Still Life with Cooking Utensils, Cauldron, Skillet and Eggs (Title in French: Ustensiles de cuisine, cauldron, poêlon et œufs) by Jean-Baptiste-Simeon Chardin

Jean Baptiste Simeon Chardin. Still Life with Copperpot and EggJean-Baptiste-Simeon Chardin (1699 – 1779) was an 18th century French painter.  His impeccable skill in rendering the paints has created scenes of human characters in everyday life and was also known as the master of still life painting.

Chardin, was apprenticed for a short time but largely self-taught; was known for his carefully balanced composition, background, rendering of lights, colours and textures.  Initially he painted animals and fruit, by the 1730s he introduced kitchen utensils into his work, and soon human figures occupied his canvases or wood panels.  In 1756 he returned to the subject of the still life.  Chardin said about painting, “Who said one paints with colors? One employs colors, but one paints with feeling.”

Still Life with Cooking Utensils, Cauldron, Skillet and Eggs (Title in French: Ustensiles de cuisine, cauldron, poêlon et œufs) was painted in 1733-4 measuring 21 x 17cm and is residing in Louvre Museum, Paris.

Still Life with Cooking Utensils, Cauldron, Skillet and Eggs was one of Chardin earlier painting before he reached the height of his fame in 1740s.  The items selected seem to be getting ready to cook for breakfast instead of for their shapes, textures and colours.  Besides conveying the visual pleasures that he experienced in looking at them, Chardin strove for an overall effect, a unity of tone, colour and form.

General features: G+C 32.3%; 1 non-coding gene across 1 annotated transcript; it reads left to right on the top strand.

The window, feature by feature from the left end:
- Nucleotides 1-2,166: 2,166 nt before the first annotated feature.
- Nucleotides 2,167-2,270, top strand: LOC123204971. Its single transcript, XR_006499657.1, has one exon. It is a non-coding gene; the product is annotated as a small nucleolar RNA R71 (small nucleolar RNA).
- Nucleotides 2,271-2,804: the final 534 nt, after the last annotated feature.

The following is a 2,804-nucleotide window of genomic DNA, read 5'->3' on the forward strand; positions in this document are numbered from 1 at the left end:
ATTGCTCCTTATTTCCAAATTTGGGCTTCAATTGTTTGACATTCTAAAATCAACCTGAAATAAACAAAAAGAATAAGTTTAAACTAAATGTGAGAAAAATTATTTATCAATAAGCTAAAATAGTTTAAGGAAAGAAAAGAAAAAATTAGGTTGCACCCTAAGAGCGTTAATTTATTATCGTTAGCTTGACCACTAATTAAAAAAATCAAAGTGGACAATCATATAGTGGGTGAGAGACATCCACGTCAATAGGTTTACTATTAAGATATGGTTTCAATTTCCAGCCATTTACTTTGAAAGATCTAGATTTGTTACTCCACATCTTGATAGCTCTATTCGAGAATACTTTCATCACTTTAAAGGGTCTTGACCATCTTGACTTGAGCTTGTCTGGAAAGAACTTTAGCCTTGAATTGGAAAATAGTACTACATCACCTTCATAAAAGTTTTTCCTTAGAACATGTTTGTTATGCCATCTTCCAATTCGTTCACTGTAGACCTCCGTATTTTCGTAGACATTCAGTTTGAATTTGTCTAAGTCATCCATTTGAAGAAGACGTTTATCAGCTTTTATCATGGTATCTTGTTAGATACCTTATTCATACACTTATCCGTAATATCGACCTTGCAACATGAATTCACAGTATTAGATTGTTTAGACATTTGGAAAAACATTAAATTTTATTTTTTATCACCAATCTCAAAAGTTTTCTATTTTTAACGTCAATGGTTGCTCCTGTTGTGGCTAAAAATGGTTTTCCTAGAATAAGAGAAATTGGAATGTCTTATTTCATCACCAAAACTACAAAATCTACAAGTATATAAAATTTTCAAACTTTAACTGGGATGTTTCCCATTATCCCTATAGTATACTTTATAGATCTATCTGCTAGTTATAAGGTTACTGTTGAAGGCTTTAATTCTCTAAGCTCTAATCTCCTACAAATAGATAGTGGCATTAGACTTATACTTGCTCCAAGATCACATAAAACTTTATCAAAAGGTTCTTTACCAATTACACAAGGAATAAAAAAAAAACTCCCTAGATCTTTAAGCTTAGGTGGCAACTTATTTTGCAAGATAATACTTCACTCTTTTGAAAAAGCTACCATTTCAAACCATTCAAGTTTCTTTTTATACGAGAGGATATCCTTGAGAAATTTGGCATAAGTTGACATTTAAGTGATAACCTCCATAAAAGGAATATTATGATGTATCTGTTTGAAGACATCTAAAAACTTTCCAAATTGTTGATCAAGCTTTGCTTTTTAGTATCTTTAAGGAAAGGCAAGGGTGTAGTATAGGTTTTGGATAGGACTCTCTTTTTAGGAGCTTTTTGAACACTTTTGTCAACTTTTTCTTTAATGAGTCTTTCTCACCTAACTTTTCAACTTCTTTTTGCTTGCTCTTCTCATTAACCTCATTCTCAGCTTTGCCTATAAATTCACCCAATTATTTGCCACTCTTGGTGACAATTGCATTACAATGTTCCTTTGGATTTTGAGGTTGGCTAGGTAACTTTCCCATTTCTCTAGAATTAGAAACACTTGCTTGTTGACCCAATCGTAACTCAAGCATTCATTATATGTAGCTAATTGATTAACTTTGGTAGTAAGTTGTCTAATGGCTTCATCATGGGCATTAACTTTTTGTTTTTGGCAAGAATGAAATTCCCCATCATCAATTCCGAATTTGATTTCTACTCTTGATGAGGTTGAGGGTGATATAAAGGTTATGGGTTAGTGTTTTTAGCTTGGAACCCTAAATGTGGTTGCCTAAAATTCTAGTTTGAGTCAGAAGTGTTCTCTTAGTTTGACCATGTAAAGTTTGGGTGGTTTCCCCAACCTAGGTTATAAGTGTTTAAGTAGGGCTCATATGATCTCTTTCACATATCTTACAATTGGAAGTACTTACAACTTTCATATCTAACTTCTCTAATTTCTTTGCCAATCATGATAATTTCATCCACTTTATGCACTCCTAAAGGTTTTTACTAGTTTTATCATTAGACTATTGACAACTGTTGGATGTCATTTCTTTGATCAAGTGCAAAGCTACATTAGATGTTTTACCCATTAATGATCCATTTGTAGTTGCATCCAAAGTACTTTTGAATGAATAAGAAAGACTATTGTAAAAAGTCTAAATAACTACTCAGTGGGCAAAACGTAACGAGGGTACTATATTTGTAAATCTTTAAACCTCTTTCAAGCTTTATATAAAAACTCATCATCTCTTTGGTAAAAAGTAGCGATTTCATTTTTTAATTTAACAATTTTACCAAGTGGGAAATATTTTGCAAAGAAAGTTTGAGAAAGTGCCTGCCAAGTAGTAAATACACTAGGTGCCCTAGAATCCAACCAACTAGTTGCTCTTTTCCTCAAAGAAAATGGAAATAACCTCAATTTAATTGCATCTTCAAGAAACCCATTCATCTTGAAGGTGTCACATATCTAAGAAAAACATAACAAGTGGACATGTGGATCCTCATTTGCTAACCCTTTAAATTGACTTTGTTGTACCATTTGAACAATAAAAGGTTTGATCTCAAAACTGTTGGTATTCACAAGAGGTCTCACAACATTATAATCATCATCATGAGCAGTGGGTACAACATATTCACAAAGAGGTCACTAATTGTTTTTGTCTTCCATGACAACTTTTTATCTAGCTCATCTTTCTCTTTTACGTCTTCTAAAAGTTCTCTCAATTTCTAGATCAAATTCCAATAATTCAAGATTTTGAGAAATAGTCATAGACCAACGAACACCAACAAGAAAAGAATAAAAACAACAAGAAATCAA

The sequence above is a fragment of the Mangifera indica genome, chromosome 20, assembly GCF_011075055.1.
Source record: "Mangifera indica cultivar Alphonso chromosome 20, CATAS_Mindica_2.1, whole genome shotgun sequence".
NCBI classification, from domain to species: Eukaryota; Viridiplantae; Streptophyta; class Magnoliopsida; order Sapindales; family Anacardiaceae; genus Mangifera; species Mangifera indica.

The main focus is the large copper pot in the middle.  The handle of the copper pot, the small container on the left with the skillet on the right formed the triangular golden rule in composition.  The sprig of green onion sticking out of the table is a common display in Chardin’s still life paintings, more profoundly shown with the handle of a knife jutting out of the table in his other still life painting.  The presence of the organic softness of green onion and eggs create contrast to the hard utensils.

Chardin’s still life still appeal to modern eyes because of the unified composition, pure forms uncluttered by emotion and details.  He has imparted a message through his paintings and that is to see beauty in everyday objects.  His paintings provides something of an existential experience, it is as though one is seeing the object for the first time.

In 1767, Denis Diderot wrote, “We stop in front of a Chardin as if by instinct, like a traveler weary of the road choosing, almost without realizing, a place that offers a grassy seat, silence, water and cool shade.”  These words bear more than a passing resemblance to Matisse’s, who wrote nearly a century and a half later, in 1908, that he dreamed of an art “for every mental worker, for the businessman as well as the man of letters, for example, a soothing, calming influence on the mind, something like a good armchair which provides relaxation from physical fatigue.”

As Chardin’s eyesight failed later, he switched to pastels to paint portraitures but were not well-received and he lived the rest of his life in quiet obscurity till mid 19th century when he was rediscovered and influenced many artist including Courbet, Manet, Cezanne, Matisse etc.

Gleaners by Millet

The Gleaners

Jean-Francois Millet. The Gleaners. Oil on canvas, 85.5x110cm, Musee D’Orsay, Paris, France

Jean-François Millet (1814-1875) was a French painter and one of the founders of the Barbizon school in rural France.  Millet is noted for his scenes of peasant farmers.  His empathy for their difficult lives came from his own farming background, he said, “I have never seen anything but fields since I was born, I try to say as best I can what I saw and felt when I was at work.”